kenai_kid
222
Points
kenai_kid 07/22/12 - 08:10 pm
0
0
hoost

Although likelihood of transplanted Columbia River Kings is not unfathomable it is at the same time very slight. The mortality rate today of hatchery Kings is below 10%. To think that a biologist could transport either eggs and milt or live salmon in numbers enough to start a run or to enhance a run one hundred years ago is unlikely. Also, to have a sustained run would take transporting the feed stock for a full cycle (5-8 years for kings).
If the idea was to create a larger King or to simply enhance the run strength, why not use a Copper River King strain or a Yukon or Susitna strain or another river in Alaska or even Canada? Transporting from those locations would be much easier and your chances of success in those days would increase considerably.
Again, I am not saying your story isn't true, it just hasn't been substantiated and seems to have some logistic holes in it. However, I'm not a biologist, so who knows? I'll be waiting for the your sources and information and I appreciate you assisting me in my search.

akal
252
Points
akal 07/23/12 - 08:40 am
0
0
why

why are the dipnetters and guides allowed to fish and others (setnetters) not allowed ? this seems so unfair it must be a political event. and it flys in the face of the Alaskan constitution.

hoost
52
Points
hoost 07/23/12 - 09:34 pm
0
0
It is political

It is a political move. We setnetters are being scapegoated for the damage the trawlers are doing to the runs on the open ocean. Also, the ADF&G biologists don't truly know how many kings are making it past their counter. So we are shut down because they claim we catch too many kings (even though they are 1% or less of our catch) and they claim the run returns are low, though they don't even know exactly how low.

julie
135
Points
julie 07/24/12 - 07:52 am
1
0
End Salmon Bycatch Petition

I agree with you that set netters shouldn't be shut down. The facts behind trawling bycatch are too many to dispute this is probably 1 of the top 2 problems for the king run. But I wonder can you tell me what your 1% of catch in a set net means? For trawling this means 1% of their weight (as they report it) 1,000,000 pounds of fish! As in the halibut bycatch numbers they are equal to the commercial halibut yearly catch in weight. Occasionally a king gets caught in a dip-net. Occasionally is quite different from 1% of a huge weight. I know many setnetters net about 5 which I've seen a lot. I do think you're being targeted unfairly. The only way to solve these problems is to become active. Sign our petition, call the governor, call the Pacific Northwest Fishery. We all need to understand that this problem has its roots in big corporation once again that isn't even Alaskan. The trawlers of ANY kind are raping ALL other species that get in their way. They are destroying everything. Corals that have been ravaged from their nets are broken off up to 90% in some places & 40 years later are NOT growing back. There are DEAD SPOTS in the ocean now where nothing grows and fish can't live anymore. Our world is fed from the ocean. We get over 75% of our food from the ocean. If they keep up present practices at trawling studies predict our oceans will be EMPTY of fish in less than 50 years. Wow, I'm just about to become a grandmother and face seeing my grandchildren going hungry. http://signon.org/sign/end-salmon-halibut-bycatch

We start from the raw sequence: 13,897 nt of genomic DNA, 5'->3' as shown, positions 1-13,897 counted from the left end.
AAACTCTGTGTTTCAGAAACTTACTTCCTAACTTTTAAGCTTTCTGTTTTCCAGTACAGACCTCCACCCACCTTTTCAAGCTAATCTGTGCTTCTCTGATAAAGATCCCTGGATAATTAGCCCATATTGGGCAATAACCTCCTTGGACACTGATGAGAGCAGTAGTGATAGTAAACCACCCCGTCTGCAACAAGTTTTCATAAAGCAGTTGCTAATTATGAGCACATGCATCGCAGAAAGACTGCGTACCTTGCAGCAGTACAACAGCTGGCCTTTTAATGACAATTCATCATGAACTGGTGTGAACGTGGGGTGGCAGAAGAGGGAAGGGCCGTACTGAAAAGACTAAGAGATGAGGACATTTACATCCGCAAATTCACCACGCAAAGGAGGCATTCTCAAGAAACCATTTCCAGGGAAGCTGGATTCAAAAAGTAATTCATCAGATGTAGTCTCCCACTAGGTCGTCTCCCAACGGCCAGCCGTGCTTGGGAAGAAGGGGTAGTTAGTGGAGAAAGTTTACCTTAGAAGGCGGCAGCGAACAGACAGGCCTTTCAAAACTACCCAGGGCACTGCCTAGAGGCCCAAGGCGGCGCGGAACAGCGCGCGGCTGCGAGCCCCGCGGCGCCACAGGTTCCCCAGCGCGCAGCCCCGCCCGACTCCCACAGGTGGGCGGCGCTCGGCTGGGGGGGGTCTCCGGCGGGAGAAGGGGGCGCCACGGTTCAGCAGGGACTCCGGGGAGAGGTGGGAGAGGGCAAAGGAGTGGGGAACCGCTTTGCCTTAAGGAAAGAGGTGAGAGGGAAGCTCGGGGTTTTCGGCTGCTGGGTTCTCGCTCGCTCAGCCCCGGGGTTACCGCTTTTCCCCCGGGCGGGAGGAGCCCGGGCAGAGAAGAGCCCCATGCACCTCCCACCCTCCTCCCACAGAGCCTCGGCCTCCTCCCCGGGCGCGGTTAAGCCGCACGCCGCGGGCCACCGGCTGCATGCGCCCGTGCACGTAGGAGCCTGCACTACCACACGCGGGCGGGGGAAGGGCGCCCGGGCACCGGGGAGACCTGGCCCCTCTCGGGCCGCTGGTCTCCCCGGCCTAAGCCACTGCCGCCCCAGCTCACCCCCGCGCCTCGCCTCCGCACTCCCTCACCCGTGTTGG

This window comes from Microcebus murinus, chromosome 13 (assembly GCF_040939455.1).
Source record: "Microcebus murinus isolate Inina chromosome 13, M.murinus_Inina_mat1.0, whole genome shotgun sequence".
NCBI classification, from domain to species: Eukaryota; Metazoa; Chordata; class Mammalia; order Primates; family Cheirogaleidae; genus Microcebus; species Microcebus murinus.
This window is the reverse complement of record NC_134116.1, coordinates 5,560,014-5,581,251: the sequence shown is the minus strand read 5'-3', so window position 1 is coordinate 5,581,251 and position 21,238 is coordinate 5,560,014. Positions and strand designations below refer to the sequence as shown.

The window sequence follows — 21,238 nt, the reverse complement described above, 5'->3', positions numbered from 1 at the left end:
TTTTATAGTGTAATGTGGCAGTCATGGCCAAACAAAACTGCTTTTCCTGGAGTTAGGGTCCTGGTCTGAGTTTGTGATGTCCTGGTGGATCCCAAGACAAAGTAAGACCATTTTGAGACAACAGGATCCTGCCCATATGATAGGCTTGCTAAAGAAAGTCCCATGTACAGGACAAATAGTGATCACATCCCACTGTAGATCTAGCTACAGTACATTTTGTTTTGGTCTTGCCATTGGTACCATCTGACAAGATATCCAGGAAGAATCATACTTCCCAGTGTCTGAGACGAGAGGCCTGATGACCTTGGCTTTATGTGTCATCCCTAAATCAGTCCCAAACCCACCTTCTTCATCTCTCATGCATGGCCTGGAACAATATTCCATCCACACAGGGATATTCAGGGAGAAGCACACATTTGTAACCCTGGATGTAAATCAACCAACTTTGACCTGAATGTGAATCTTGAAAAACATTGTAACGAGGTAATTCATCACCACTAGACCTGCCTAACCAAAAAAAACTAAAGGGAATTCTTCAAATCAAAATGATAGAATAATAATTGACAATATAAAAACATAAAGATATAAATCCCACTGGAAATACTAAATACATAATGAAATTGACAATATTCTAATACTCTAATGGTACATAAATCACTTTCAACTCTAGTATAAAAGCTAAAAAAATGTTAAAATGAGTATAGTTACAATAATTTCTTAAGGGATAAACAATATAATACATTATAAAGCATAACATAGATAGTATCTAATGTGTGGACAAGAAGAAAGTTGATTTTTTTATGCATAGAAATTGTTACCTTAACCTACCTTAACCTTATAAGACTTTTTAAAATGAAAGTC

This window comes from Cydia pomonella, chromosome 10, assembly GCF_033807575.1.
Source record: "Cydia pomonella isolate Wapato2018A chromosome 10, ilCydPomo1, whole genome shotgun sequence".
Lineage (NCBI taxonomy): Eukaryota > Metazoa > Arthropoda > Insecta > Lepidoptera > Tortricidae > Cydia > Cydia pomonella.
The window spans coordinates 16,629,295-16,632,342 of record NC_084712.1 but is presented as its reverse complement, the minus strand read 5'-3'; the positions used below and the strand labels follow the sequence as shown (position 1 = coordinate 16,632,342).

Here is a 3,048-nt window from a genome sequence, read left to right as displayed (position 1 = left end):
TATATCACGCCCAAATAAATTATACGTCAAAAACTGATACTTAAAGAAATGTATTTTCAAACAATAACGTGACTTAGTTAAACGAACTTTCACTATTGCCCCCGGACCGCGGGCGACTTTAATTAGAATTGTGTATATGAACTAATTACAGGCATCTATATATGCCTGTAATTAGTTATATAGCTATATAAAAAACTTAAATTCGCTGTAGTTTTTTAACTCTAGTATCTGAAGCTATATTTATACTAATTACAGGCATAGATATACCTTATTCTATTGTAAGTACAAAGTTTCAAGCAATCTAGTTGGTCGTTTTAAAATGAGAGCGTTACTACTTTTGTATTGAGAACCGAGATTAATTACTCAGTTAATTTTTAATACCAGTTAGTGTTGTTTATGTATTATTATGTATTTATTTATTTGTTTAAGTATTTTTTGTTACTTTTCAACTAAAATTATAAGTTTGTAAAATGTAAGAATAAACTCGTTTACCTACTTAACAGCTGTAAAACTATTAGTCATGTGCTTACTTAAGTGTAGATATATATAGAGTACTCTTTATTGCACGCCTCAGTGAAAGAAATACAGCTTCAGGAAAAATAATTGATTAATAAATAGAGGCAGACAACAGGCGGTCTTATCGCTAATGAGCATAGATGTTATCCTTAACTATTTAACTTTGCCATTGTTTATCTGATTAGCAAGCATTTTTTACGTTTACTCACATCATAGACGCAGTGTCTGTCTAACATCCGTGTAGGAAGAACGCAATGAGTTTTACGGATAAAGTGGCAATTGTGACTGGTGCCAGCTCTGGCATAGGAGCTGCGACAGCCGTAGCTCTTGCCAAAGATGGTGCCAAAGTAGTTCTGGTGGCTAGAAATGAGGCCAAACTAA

hoost
52
Points
hoost 07/24/12 - 05:01 pm
0
0
Kenai Kings really Columbia/Washington Kings?

Kenai_kid,